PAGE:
Bottling Maibock - add yeast?

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MaineBrewer

Bottling Maibock - add yeast?

Postby MaineBrewer » Fri Jan 22, 2016 8:56 am

I'll be bottling my first maibock (helles bock?) today or tomorrow. This has been lagering in secondary for about 2months now. Should I add more yeast to the bottling bucket or is there sufficient yeast still around to eat the priming sugar?

If I was going to add yeast; I wash/reuse/harvest my yeast, so I was going to add about a teaspoon of liquid harvested yeast to the bottling bucket. Give it all a gentle stir to ensure it's all mixed.

This is the first time that I've bottled a lager that's been lagering this long, so I don't have any experience.
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Re: Bottling Maibock - add yeast?

Postby Östertulls bryggeri » Mon Jan 25, 2016 6:58 pm

Add more yeast, a teaspoon of harvest yeast will be fine. Just let it dissolve in the bucket for 20 minutes, and then bottle the beer.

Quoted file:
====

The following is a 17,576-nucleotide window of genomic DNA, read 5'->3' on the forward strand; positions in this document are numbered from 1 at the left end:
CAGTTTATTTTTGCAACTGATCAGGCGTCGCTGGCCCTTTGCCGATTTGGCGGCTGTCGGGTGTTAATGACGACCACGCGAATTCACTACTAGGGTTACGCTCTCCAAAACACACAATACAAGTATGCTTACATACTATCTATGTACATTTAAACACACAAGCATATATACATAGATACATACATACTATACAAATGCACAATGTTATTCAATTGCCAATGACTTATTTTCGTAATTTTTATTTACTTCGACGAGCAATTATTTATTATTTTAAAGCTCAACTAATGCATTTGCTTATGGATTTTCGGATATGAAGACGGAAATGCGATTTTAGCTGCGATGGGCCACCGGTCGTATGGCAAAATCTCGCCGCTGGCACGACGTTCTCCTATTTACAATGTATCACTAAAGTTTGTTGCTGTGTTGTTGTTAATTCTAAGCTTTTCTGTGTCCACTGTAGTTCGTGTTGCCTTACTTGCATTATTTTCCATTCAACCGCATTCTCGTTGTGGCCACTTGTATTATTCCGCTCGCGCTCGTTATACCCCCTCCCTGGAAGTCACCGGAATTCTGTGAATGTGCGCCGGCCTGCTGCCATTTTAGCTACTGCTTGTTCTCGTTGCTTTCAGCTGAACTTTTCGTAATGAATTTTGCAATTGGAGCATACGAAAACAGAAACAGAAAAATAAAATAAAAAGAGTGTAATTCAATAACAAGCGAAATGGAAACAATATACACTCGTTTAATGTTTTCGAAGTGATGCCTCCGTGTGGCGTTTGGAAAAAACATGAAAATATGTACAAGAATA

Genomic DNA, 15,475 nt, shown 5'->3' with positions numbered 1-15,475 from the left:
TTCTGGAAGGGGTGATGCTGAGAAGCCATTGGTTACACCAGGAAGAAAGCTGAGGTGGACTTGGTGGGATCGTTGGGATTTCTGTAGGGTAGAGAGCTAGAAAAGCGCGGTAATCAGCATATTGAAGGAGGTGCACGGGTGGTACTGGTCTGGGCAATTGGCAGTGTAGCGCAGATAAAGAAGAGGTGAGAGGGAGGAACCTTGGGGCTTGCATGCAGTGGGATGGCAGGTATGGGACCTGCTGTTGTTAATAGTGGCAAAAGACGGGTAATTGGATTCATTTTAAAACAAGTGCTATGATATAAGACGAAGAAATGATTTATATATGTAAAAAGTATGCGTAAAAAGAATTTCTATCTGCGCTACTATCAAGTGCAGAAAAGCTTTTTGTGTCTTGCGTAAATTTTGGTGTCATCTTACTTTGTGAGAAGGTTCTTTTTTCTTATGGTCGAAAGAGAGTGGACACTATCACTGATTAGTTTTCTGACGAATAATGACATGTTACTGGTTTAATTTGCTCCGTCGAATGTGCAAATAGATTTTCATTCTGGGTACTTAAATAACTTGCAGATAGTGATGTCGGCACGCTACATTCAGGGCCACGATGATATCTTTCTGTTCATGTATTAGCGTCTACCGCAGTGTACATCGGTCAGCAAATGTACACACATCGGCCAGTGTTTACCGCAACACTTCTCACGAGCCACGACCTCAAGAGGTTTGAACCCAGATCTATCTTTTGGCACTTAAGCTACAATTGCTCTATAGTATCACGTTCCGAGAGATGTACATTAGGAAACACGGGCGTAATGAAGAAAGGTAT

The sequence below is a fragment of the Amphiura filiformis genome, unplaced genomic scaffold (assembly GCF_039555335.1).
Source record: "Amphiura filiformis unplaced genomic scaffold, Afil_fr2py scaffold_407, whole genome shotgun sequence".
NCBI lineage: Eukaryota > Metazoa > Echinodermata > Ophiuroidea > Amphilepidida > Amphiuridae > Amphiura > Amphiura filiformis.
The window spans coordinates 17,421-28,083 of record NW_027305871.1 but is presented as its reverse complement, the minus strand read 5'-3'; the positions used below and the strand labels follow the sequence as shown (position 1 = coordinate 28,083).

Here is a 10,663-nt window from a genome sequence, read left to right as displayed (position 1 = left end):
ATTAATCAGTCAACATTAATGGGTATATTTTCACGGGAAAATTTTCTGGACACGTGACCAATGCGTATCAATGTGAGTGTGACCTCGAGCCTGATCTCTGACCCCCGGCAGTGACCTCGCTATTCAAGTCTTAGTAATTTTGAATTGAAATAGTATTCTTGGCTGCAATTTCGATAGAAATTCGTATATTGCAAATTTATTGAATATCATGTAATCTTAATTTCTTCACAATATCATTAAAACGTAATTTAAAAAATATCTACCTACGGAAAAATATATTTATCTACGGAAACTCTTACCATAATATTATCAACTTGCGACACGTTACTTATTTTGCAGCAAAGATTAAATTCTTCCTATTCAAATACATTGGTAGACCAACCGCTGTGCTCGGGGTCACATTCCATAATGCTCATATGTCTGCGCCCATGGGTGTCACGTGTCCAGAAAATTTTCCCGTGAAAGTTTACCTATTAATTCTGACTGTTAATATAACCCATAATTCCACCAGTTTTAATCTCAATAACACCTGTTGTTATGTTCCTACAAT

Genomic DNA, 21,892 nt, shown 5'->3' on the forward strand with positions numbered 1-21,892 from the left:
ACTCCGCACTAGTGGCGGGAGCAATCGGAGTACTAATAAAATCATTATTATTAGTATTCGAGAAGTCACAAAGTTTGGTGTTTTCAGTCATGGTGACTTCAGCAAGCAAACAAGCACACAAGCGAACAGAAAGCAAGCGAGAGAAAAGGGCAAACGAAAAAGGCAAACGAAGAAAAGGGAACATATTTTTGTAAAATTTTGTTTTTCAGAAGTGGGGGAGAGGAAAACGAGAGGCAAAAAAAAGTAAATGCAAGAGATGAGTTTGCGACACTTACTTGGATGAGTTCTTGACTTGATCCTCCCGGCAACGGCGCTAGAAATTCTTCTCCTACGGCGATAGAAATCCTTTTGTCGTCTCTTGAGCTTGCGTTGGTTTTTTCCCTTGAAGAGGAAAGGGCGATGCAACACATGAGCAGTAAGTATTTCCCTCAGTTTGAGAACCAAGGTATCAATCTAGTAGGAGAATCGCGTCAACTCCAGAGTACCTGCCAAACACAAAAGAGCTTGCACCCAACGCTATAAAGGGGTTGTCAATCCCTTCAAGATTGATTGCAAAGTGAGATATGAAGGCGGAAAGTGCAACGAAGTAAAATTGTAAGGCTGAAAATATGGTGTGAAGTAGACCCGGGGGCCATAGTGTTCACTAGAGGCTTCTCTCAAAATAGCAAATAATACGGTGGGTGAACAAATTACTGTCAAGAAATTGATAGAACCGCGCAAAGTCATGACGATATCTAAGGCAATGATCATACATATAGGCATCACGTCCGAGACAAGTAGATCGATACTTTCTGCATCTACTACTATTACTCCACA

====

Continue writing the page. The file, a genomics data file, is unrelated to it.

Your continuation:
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Weizenberg
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Re: Bottling Maibock - add yeast?

Postby Weizenberg » Thu Feb 04, 2016 6:06 pm

Adding yeast after 2 months of conditioning is an interesting experiment. You can do it at the expense of running into interesting results, for better or worse.

By now pretty much everyting the yeast has been able to process should be pretty much done. It'll go on if you leave it longer but I wouldn't risk oxidising it by opening the lid. During the cold phase oxygen uptake is to be avoided at all costs.